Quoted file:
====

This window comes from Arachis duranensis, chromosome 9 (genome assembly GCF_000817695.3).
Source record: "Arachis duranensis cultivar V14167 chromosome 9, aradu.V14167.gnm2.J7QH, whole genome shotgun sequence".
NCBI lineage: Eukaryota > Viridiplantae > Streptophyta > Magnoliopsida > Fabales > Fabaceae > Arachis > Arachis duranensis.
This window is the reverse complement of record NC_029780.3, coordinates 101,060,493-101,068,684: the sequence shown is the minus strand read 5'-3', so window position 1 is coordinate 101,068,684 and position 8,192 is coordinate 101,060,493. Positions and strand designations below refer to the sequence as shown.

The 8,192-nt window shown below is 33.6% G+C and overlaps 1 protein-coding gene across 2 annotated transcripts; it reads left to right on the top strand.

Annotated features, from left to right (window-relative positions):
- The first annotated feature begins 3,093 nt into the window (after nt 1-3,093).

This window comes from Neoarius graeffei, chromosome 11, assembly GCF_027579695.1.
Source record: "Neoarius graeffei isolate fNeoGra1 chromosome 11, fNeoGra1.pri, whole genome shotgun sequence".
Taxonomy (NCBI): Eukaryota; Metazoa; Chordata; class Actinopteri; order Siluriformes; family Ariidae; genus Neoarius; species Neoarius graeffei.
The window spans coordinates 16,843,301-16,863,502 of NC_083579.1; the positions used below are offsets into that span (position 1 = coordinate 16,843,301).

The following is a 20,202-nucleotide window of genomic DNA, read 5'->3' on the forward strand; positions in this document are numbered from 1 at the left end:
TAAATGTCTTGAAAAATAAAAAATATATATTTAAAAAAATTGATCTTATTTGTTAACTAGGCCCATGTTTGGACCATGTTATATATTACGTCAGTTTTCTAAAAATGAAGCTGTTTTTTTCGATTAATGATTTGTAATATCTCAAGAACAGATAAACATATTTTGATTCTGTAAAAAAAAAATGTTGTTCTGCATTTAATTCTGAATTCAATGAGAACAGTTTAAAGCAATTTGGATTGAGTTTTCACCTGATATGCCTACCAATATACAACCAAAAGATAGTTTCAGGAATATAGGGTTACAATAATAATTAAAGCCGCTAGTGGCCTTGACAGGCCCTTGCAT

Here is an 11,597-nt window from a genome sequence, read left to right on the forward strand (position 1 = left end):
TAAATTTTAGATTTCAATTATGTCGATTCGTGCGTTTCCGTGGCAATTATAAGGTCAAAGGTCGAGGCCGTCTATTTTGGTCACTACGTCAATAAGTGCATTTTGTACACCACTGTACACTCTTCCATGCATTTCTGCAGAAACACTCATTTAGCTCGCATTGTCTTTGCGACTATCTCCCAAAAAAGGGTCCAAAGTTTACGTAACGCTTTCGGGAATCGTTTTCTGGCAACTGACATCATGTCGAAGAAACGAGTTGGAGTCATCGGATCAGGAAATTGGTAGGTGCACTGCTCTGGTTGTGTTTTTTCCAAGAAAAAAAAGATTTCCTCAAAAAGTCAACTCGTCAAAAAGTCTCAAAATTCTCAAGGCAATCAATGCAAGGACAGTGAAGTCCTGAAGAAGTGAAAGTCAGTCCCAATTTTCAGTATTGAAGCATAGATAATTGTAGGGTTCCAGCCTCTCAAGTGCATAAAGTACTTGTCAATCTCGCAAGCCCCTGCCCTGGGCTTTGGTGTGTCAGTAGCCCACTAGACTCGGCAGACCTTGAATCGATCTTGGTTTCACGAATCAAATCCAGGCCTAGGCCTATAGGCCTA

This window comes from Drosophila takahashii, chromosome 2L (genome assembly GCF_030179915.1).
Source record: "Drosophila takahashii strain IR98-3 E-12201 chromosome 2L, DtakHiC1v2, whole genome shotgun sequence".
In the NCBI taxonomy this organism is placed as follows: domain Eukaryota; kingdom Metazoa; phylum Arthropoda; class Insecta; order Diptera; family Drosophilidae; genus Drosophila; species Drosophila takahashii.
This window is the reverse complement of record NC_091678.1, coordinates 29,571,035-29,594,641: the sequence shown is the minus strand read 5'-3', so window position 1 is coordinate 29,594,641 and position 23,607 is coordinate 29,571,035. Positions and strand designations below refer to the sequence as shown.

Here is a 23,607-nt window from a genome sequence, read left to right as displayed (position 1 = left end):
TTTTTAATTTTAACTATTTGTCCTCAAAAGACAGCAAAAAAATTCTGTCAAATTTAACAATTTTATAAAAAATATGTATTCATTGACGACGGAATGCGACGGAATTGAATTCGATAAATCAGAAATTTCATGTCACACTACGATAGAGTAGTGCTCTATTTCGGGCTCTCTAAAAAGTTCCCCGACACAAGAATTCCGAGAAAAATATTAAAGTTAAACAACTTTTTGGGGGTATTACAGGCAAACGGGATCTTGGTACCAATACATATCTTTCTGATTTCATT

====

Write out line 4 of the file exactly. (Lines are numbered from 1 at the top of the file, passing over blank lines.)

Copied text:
This window is the reverse complement of record NC_029780.3, coordinates 101,060,493-101,068,684: the sequence shown is the minus strand read 5'-3', so window position 1 is coordinate 101,068,684 and position 8,192 is coordinate 101,060,493. Positions and strand designations below refer to the sequence as shown.